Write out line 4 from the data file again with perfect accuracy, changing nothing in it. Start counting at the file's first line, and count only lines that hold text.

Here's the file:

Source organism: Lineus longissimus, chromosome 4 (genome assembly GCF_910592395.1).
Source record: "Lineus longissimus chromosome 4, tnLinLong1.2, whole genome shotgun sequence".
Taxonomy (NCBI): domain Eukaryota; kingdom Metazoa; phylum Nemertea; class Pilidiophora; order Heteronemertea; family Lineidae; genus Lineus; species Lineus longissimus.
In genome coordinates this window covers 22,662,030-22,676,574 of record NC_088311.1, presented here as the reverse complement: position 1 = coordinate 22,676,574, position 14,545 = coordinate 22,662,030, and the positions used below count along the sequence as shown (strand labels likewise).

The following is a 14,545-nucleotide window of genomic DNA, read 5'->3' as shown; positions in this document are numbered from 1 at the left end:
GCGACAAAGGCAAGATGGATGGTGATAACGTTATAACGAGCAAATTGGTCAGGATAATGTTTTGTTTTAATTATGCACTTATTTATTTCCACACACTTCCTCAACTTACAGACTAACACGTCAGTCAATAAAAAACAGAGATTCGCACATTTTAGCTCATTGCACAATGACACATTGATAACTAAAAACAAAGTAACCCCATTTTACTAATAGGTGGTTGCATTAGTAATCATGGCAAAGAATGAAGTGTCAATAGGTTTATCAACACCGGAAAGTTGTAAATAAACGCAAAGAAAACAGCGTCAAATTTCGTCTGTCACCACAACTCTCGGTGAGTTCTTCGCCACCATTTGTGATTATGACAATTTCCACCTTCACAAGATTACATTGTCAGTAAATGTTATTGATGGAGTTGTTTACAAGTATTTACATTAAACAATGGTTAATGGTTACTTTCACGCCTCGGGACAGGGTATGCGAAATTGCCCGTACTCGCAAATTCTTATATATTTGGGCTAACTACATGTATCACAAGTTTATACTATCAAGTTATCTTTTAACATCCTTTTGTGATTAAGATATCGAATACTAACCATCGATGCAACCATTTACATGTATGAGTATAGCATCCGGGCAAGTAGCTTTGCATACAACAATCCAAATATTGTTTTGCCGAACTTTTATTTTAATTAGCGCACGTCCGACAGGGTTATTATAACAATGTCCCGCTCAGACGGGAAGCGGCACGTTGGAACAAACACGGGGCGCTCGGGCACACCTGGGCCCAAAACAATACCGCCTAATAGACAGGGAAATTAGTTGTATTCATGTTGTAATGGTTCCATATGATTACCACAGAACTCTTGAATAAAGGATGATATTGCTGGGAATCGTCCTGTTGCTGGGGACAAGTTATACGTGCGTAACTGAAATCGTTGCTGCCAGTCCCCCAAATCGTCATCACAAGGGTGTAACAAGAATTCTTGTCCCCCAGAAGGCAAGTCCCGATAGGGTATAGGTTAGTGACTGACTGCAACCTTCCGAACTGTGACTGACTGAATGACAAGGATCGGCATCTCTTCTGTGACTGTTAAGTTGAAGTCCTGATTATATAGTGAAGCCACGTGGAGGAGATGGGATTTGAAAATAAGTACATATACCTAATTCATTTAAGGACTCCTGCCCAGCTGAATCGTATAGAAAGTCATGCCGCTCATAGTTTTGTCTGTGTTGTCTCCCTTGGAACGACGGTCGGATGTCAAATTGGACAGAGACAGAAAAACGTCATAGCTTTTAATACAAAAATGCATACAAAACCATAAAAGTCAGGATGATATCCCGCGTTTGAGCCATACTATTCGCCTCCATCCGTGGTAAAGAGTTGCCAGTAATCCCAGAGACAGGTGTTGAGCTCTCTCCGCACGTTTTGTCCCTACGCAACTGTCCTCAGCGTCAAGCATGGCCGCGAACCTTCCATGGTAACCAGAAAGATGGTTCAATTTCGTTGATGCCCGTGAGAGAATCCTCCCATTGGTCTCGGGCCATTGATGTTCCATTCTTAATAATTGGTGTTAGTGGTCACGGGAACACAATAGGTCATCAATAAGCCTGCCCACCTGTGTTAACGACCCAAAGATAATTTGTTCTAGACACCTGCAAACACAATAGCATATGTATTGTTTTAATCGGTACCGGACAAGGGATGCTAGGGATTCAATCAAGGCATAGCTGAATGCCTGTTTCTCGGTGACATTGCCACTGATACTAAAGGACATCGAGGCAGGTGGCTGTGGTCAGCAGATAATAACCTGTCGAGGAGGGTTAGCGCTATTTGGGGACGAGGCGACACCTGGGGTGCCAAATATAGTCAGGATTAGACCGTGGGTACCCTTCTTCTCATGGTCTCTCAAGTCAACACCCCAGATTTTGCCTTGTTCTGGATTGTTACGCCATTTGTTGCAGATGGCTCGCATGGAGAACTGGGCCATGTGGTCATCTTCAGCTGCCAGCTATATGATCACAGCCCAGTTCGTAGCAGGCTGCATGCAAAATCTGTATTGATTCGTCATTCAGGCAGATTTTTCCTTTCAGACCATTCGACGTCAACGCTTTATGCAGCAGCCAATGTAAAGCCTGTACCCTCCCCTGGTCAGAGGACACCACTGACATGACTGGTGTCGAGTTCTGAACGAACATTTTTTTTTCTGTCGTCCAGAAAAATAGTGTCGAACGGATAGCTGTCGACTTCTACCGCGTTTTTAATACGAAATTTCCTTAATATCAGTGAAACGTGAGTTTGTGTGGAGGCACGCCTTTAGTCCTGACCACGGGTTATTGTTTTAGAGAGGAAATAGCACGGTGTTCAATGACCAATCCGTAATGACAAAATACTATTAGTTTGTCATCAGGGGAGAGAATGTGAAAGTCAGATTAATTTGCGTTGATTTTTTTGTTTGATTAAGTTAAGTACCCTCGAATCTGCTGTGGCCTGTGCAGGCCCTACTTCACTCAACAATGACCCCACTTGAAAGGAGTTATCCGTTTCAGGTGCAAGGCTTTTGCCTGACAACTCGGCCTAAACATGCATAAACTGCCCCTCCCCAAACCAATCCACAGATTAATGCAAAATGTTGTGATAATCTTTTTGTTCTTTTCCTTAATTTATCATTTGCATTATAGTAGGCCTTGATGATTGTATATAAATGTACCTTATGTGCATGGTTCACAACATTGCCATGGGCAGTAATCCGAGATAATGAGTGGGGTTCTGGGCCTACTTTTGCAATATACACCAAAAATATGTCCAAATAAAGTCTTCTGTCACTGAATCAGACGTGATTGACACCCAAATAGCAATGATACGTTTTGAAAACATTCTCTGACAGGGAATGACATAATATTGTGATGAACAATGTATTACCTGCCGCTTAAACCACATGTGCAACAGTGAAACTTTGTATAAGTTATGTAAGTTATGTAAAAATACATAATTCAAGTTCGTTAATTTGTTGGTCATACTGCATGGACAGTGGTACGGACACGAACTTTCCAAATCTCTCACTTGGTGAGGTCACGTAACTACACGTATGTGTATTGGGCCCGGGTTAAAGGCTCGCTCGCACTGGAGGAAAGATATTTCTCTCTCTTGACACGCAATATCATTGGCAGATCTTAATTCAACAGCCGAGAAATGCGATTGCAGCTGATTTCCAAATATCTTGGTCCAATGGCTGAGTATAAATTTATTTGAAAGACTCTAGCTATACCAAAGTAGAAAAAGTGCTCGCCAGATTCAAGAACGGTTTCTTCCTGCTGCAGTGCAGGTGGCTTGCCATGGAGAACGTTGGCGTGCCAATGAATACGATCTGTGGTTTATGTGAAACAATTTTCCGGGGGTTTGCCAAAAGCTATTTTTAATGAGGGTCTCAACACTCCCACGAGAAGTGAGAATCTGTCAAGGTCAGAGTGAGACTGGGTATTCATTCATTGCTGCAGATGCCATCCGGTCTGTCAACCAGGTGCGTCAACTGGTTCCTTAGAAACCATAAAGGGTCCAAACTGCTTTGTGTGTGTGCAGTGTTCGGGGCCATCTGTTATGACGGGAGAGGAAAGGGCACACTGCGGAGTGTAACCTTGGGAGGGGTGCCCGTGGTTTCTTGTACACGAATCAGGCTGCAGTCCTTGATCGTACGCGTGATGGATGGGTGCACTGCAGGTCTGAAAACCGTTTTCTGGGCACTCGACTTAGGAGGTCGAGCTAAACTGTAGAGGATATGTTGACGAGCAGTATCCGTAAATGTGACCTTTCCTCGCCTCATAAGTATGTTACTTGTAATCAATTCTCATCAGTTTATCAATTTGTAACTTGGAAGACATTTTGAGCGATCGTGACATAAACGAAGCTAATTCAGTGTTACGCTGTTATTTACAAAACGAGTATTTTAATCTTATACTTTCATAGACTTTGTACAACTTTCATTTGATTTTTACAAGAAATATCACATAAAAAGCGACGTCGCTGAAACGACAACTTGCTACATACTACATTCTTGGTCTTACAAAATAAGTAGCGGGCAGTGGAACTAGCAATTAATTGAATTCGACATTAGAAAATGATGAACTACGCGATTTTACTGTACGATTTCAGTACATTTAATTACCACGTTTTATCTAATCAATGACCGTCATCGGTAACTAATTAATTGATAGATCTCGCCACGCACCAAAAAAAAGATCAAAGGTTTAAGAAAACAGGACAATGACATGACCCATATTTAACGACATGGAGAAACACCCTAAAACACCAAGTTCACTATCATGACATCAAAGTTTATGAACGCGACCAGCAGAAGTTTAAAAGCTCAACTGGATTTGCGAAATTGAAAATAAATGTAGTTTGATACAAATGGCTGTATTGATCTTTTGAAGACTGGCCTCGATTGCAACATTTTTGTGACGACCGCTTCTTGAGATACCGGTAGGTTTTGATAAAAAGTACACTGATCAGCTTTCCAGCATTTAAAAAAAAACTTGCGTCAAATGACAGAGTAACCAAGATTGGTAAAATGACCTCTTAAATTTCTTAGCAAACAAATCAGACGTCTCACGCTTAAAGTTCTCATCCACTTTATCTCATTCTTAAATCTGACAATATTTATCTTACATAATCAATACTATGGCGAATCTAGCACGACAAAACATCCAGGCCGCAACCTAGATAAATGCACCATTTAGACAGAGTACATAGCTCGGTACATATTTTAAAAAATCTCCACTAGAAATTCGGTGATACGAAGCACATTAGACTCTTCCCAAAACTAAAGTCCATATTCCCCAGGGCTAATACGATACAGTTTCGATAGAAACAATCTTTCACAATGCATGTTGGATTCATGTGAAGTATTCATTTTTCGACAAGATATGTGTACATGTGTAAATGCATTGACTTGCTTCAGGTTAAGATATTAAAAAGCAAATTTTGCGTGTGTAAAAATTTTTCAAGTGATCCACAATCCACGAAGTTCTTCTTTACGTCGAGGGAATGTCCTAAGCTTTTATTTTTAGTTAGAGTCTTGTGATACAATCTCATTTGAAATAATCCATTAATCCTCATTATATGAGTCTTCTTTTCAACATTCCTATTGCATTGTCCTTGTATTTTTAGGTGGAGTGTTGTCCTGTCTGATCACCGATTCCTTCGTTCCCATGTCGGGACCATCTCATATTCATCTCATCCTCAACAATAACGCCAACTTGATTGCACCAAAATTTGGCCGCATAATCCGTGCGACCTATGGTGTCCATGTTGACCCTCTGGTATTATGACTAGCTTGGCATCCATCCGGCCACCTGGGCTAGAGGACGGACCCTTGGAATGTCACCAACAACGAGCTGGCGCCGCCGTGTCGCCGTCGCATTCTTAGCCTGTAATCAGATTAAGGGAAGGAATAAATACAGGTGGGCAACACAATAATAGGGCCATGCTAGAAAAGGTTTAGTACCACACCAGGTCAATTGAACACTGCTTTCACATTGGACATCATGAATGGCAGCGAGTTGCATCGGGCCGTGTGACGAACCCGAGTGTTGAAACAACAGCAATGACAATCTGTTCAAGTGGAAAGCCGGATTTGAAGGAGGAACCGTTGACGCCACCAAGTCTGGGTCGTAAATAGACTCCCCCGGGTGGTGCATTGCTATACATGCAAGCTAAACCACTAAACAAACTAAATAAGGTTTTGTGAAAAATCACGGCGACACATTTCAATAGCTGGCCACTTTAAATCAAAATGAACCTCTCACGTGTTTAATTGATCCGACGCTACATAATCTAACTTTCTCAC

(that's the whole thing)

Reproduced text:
In genome coordinates this window covers 22,662,030-22,676,574 of record NC_088311.1, presented here as the reverse complement: position 1 = coordinate 22,676,574, position 14,545 = coordinate 22,662,030, and the positions used below count along the sequence as shown (strand labels likewise).